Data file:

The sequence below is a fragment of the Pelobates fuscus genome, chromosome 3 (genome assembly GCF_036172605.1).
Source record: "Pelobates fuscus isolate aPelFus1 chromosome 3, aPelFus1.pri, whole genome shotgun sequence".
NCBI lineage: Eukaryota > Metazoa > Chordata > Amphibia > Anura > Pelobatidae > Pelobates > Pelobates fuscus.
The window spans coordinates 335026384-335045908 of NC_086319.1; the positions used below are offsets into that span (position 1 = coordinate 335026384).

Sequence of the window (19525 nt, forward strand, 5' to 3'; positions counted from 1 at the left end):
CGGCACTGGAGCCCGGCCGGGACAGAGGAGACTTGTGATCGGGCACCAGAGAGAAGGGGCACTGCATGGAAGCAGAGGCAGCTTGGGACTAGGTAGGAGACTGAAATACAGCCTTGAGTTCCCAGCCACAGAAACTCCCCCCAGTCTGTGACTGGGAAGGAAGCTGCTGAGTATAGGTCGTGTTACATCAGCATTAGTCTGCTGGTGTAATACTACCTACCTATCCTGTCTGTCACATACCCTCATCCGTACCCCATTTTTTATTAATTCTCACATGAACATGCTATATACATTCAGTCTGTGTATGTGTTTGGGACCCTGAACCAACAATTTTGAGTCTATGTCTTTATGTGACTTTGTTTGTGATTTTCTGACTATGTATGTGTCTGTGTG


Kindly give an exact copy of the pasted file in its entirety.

The sequence below is a fragment of the Pelobates fuscus genome, chromosome 3 (genome assembly GCF_036172605.1).
Source record: "Pelobates fuscus isolate aPelFus1 chromosome 3, aPelFus1.pri, whole genome shotgun sequence".
NCBI lineage: Eukaryota > Metazoa > Chordata > Amphibia > Anura > Pelobatidae > Pelobates > Pelobates fuscus.
The window spans coordinates 335026384-335045908 of NC_086319.1; the positions used below are offsets into that span (position 1 = coordinate 335026384).

Sequence of the window (19525 nt, forward strand, 5' to 3'; positions counted from 1 at the left end):
CGGCACTGGAGCCCGGCCGGGACAGAGGAGACTTGTGATCGGGCACCAGAGAGAAGGGGCACTGCATGGAAGCAGAGGCAGCTTGGGACTAGGTAGGAGACTGAAATACAGCCTTGAGTTCCCAGCCACAGAAACTCCCCCCAGTCTGTGACTGGGAAGGAAGCTGCTGAGTATAGGTCGTGTTACATCAGCATTAGTCTGCTGGTGTAATACTACCTACCTATCCTGTCTGTCACATACCCTCATCCGTACCCCATTTTTTATTAATTCTCACATGAACATGCTATATACATTCAGTCTGTGTATGTGTTTGGGACCCTGAACCAACAATTTTGAGTCTATGTCTTTATGTGACTTTGTTTGTGATTTTCTGACTATGTATGTGTCTGTGTG